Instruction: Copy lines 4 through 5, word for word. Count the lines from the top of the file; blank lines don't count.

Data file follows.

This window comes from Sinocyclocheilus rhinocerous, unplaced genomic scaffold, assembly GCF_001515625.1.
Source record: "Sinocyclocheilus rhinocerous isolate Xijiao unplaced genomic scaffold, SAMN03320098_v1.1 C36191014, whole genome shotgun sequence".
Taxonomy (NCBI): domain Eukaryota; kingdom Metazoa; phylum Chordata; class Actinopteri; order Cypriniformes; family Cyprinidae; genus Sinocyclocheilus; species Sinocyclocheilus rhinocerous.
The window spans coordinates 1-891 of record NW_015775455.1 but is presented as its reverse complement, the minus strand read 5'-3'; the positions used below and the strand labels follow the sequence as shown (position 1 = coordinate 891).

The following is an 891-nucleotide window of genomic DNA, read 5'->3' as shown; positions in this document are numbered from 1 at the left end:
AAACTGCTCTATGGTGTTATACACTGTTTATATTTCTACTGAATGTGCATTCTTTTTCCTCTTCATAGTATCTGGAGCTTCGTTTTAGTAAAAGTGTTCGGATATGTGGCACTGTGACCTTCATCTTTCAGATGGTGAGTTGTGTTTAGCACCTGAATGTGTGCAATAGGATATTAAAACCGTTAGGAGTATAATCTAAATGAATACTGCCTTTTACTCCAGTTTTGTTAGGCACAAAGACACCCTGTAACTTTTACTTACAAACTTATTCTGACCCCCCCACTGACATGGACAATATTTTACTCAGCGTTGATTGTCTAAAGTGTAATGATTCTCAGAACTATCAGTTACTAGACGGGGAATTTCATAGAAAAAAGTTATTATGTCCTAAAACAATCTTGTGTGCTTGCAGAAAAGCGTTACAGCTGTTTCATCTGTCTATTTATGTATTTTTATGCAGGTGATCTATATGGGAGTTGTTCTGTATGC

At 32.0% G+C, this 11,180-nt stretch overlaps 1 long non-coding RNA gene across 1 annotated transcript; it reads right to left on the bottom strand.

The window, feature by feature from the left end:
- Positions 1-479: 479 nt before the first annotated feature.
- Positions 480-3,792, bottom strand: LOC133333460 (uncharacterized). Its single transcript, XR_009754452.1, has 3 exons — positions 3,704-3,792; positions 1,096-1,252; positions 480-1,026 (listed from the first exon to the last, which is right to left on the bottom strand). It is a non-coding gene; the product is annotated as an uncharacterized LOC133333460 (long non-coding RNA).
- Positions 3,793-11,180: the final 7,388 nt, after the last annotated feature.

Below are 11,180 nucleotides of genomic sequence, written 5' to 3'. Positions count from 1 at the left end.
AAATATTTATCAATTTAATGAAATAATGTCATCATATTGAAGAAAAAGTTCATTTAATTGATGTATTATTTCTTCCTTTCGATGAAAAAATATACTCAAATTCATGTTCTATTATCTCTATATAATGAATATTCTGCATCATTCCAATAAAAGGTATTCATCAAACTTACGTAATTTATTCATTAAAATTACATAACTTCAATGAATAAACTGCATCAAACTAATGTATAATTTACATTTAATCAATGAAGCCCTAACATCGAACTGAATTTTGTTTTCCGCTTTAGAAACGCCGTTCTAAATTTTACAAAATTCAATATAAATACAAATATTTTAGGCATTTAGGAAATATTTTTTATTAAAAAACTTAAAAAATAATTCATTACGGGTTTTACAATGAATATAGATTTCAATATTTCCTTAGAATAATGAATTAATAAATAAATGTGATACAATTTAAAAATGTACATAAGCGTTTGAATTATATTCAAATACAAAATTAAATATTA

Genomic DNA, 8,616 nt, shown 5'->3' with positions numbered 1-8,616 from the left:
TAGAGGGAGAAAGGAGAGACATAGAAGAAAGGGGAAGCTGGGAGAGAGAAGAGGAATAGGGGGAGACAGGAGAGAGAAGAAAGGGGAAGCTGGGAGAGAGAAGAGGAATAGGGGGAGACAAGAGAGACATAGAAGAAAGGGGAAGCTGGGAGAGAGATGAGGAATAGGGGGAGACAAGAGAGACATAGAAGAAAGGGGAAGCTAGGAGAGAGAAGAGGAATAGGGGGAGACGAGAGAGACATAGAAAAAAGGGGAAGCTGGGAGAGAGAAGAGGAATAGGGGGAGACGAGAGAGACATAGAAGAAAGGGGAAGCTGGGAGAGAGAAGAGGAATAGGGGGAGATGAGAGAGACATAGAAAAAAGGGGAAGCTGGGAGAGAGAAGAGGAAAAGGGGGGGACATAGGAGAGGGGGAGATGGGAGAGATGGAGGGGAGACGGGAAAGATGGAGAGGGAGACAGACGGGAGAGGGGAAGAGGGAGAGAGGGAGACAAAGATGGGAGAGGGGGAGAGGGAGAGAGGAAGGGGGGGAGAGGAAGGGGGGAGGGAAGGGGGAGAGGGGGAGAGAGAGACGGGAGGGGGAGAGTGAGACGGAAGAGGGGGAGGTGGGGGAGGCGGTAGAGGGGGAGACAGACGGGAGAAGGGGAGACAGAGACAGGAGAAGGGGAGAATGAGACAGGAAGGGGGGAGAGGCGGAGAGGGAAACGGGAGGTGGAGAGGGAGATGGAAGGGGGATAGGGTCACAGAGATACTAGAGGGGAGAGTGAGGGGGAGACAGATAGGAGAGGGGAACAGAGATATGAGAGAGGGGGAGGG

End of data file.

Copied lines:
The window spans coordinates 1-891 of record NW_015775455.1 but is presented as its reverse complement, the minus strand read 5'-3'; the positions used below and the strand labels follow the sequence as shown (position 1 = coordinate 891).

The following is an 891-nucleotide window of genomic DNA, read 5'->3' as shown; positions in this document are numbered from 1 at the left end: